Nasim al-Safarjalani

Nasim Al Safarjalani

Politician Nasim Al Safarjalani in a public speech to the people of Syria
Born 1935
Died 1994
Religion Sunni Islam
Era General Secretary of the Presidential Council and Governor of Latakia Province
Region Syrian Politician

Nasim Al Safarjalani (1935–1994) (in Arabic نسيم السفرجلاني) comes from a prominent Arab Syrian family (Al Safarjalani) from Damascus, Syria.

Origins and youth

Historian Salah ad-Din Al Safarjalani records that Nasim Al Safarjalani was born in Damascus in 1935, the son of a reasonably well-off Arab Army Officer. His family and many of his recent ancestors had been ulama and preachers in the district's Umayyad Mosque. Al Safarjalani thus grew up in a conservative family atmosphere, and attended an early education at the Tajhiz al-Ula where Salah ad-Din al-Bitar was his teacher with Michel Aflaq, both founders of the Arab Ba'ath Party in the early 1940s. He was also exposed to the political vicissitudes of the time, as his father Asaf Al Safarjalani (in Arabic آصف السفرجلاني) had a leading role in the Great Syrian Revolution of 1925 against the French, who were then the mandatory power in Syria.

Early political activity

Nasim Al Safarjalani in Latakia, Syria

A distinguished attorney at young age, Al Safarjalani was on a path to a prominent public life and a rising figure in the Syrian political arena. Quickly he was recognized and admired among his peers and was named for several government posts, among them, General Secretary of the Presidential Council and Governor of Latakia Province.

Nasim Al Safarjalani became the youngest ever Syrian Governor in the modern history of Syria. He held his post as Governor of Latakia at age 28. His performance was spectacular. To this date, the people of Latakia Province regard Al Safarjalani as the most distinguished Governor of Latakia Province since independence.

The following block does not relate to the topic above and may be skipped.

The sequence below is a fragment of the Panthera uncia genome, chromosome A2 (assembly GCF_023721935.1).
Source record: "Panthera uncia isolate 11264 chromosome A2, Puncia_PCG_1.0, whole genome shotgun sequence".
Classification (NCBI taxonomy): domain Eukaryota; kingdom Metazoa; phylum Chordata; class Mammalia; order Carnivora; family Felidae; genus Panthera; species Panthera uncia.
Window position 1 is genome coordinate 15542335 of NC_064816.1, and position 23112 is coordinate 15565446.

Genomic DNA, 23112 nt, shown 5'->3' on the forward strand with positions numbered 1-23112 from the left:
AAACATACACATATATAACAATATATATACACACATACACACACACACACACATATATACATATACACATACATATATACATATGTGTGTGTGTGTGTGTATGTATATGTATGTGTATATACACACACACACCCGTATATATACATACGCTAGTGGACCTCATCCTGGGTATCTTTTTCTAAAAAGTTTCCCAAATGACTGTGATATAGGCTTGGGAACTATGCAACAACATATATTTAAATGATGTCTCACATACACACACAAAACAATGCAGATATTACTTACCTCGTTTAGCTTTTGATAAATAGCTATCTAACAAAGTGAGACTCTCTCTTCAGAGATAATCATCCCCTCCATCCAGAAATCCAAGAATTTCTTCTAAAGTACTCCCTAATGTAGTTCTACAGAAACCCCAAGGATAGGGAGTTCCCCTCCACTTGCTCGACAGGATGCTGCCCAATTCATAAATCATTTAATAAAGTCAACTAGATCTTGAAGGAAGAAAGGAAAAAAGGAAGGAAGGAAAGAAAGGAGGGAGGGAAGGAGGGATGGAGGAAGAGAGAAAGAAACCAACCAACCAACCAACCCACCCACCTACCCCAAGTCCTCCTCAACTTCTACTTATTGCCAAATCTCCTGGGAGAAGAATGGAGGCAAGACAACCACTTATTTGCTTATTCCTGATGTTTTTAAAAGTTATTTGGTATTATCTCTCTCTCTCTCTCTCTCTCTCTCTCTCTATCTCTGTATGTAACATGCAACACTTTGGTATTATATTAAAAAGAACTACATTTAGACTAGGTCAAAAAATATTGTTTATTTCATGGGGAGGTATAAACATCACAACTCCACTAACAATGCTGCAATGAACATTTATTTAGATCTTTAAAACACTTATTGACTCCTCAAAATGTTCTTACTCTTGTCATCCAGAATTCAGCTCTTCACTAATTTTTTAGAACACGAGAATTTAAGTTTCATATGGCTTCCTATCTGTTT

Downfall, exile and death

On 23 February1966 a bloody coup d'état led by leftist Ba'athist faction headed by Chief of Staff Salah Jadid, overthrew the Syrian Government. A late warning telegram of the coup d'état was sent from President Gamal Abdel Nasser to Nasim Al Safarjalani (The General Secretary of Presidential Council), on the early morning of the coup d'état. The coup sprung out of factional rivalry between Jadid's "regionalist" (qutri) camp of the Ba'ath Party, which promoted ambitions for a Greater Syria and the more traditionally pan-Arab, in power faction, called the "nationalist" (qawmi) faction. Jadid's supporters were also seen as more radically left-wing. Al Safarjalani was sentenced to death in absentia by a special military court headed by later Syrian Defence Minister, Mustafa Tlass, and Interim Syrian President and Vice President of Syria Abdul Halim Khaddam, as prosecutor. Al Safarjalani managed to make his escape and flee to Beirut. In 1969 another court condemned Al Safarjalani to death in absentia. He was never pardoned even when President Hafez al-Assad came to power. A return to Damascus was never reconciled and an agreement was never reached with al-Assad. He was also rumored to be in contact with Syrian opposition figures in Baghdad.

At the age of 31, Nasim Al Safarjalani was forced into exile. Several of Al Safarjalani's colleagues were assassinated (Salah ad-Din al-Bitar, Muhammad Umran), hence Al Safarjalani fled from one country to another. Members of the party's other fractions fled; Michel Aflaq was captured and detained, along with other members of the party's historic leadership. When the new rulers launched a purge in August that year, Al Safarjalani and Malek Bashour, Aflaq's close trusted friends and colleagues, managed to help Aflaq make his escape, and hence Aflaq was able to flee to Beirut.

A few months later, Al Safarjalani escaped through Al Zabadani mountain area in Syria to Lebanon. A journey described as a three day on foot struggle. Al Safarjalani was never able to return to his country. In 1994 Al Safarjalani died in exile.

As an Arab politician he set an example to the people of Syria and to the Arab world to the nature of political life in Modern Syria and several other Arab states.


    Akram al-Hawrani, Shibli al-Aysami, Al Aysami, Dandashli pp. 340–341 Dandashli pp. 365–366 Mohammad Farouk Moneer,



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